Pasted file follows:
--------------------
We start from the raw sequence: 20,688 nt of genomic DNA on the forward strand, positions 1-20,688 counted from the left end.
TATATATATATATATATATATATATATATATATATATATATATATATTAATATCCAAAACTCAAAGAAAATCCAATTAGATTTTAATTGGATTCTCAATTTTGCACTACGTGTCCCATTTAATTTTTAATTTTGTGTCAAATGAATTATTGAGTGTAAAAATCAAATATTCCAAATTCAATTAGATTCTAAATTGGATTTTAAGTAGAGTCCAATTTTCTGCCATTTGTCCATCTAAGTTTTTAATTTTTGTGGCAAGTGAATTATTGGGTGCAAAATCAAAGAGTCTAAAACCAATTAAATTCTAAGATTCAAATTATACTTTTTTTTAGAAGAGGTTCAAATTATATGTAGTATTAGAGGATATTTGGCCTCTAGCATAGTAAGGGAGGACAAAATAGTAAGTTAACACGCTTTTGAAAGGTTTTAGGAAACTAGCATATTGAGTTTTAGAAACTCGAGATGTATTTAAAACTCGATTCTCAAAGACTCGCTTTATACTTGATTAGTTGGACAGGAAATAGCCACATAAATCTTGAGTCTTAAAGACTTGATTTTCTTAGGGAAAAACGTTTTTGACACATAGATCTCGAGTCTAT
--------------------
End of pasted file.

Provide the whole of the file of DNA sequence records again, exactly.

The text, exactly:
We start from the raw sequence: 20,688 nt of genomic DNA on the forward strand, positions 1-20,688 counted from the left end.
TATATATATATATATATATATATATATATATATATATATATATATATTAATATCCAAAACTCAAAGAAAATCCAATTAGATTTTAATTGGATTCTCAATTTTGCACTACGTGTCCCATTTAATTTTTAATTTTGTGTCAAATGAATTATTGAGTGTAAAAATCAAATATTCCAAATTCAATTAGATTCTAAATTGGATTTTAAGTAGAGTCCAATTTTCTGCCATTTGTCCATCTAAGTTTTTAATTTTTGTGGCAAGTGAATTATTGGGTGCAAAATCAAAGAGTCTAAAACCAATTAAATTCTAAGATTCAAATTATACTTTTTTTTAGAAGAGGTTCAAATTATATGTAGTATTAGAGGATATTTGGCCTCTAGCATAGTAAGGGAGGACAAAATAGTAAGTTAACACGCTTTTGAAAGGTTTTAGGAAACTAGCATATTGAGTTTTAGAAACTCGAGATGTATTTAAAACTCGATTCTCAAAGACTCGCTTTATACTTGATTAGTTGGACAGGAAATAGCCACATAAATCTTGAGTCTTAAAGACTTGATTTTCTTAGGGAAAAACGTTTTTGACACATAGATCTCGAGTCTAT